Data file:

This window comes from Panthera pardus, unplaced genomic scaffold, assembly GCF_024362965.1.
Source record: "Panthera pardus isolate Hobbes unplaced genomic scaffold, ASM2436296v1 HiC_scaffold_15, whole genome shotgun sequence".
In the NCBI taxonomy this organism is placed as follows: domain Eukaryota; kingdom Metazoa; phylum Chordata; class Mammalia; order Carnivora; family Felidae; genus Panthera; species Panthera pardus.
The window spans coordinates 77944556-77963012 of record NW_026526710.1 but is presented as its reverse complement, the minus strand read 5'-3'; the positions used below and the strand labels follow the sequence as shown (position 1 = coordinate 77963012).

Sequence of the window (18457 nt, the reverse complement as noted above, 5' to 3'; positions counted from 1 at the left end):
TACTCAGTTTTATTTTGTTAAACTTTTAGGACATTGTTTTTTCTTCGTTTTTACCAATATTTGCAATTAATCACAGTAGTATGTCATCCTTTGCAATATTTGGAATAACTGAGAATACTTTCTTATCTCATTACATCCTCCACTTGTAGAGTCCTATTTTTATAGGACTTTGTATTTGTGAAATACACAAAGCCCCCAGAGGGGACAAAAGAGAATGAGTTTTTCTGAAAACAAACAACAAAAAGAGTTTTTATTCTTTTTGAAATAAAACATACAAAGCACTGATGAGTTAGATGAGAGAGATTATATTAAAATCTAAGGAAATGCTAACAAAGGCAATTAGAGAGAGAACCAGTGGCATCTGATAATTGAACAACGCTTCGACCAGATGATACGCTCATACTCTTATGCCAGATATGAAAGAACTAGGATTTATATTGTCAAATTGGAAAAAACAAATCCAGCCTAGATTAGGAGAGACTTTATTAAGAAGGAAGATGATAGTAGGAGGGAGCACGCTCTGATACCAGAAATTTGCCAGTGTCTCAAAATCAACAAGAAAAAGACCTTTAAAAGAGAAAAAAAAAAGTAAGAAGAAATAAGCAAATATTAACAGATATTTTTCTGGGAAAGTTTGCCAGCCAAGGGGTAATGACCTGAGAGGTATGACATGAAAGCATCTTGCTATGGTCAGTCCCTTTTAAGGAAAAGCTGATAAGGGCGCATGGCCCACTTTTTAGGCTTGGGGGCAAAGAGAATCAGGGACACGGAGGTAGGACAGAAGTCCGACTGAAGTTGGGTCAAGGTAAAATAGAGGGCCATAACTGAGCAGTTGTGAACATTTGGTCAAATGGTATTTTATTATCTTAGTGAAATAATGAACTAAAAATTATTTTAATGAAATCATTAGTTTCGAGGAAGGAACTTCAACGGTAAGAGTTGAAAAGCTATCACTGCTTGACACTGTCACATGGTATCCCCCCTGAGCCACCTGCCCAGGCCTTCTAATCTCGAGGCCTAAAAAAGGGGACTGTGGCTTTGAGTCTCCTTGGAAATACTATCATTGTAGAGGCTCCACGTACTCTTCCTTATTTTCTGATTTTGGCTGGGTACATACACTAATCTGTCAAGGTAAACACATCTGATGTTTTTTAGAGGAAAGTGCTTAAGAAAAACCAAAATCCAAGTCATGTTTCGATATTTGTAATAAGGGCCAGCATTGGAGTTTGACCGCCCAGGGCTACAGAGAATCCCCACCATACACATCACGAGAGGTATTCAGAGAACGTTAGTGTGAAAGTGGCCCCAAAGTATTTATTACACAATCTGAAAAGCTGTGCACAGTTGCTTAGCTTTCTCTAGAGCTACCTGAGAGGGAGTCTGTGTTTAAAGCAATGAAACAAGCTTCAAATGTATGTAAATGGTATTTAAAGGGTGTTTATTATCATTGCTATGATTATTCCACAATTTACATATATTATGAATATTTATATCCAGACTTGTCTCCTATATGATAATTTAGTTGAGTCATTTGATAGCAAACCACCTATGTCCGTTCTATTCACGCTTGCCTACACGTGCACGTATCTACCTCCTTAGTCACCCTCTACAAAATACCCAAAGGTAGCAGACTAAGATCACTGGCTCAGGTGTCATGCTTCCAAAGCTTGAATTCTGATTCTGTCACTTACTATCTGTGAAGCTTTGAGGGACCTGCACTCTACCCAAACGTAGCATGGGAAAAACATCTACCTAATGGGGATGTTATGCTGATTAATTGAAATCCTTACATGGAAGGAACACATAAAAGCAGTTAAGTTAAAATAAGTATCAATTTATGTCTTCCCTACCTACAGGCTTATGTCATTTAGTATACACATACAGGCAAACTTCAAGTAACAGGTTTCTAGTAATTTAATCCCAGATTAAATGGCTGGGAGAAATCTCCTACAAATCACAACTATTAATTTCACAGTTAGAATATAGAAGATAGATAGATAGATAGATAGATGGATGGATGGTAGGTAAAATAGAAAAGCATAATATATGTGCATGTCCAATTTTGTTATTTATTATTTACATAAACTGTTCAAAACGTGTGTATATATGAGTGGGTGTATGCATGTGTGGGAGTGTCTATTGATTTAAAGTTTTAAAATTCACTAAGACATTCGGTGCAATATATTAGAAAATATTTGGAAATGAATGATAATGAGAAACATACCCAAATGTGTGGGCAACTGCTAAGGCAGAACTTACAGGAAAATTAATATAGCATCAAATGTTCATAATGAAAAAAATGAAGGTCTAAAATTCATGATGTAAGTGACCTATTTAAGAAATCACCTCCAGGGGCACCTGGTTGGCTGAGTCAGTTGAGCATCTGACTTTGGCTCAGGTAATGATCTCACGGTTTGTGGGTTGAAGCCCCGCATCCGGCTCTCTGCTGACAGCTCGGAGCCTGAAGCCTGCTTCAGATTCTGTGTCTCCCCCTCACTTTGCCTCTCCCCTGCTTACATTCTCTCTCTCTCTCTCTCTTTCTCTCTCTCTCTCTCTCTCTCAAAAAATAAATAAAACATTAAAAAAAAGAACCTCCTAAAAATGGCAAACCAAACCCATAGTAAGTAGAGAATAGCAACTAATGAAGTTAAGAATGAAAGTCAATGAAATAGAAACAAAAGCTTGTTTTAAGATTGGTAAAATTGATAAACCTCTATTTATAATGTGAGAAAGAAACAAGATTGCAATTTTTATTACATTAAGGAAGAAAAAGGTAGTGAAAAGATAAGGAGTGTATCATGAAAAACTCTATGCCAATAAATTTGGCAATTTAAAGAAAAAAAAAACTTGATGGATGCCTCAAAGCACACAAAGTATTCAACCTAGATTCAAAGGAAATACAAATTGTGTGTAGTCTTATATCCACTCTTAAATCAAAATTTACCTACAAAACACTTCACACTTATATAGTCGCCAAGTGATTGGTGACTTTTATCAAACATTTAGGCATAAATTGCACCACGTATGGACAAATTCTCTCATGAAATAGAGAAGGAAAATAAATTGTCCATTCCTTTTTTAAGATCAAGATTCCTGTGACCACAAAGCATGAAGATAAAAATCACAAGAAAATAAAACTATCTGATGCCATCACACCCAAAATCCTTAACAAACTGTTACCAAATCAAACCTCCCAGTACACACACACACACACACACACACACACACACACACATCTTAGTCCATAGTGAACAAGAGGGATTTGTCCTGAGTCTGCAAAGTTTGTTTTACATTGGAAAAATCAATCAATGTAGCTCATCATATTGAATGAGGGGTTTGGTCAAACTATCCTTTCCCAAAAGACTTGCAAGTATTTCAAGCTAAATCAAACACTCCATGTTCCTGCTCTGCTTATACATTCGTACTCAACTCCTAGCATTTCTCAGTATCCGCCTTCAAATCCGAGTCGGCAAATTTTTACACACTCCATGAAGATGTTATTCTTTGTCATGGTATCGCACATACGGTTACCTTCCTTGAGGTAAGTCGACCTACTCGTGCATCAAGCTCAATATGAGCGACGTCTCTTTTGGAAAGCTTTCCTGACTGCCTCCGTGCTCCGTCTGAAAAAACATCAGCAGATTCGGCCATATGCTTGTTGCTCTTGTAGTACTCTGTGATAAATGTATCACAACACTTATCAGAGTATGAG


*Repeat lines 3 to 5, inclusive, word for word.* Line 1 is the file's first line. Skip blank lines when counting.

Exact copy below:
In the NCBI taxonomy this organism is placed as follows: domain Eukaryota; kingdom Metazoa; phylum Chordata; class Mammalia; order Carnivora; family Felidae; genus Panthera; species Panthera pardus.
The window spans coordinates 77944556-77963012 of record NW_026526710.1 but is presented as its reverse complement, the minus strand read 5'-3'; the positions used below and the strand labels follow the sequence as shown (position 1 = coordinate 77963012).

Sequence of the window (18457 nt, the reverse complement as noted above, 5' to 3'; positions counted from 1 at the left end):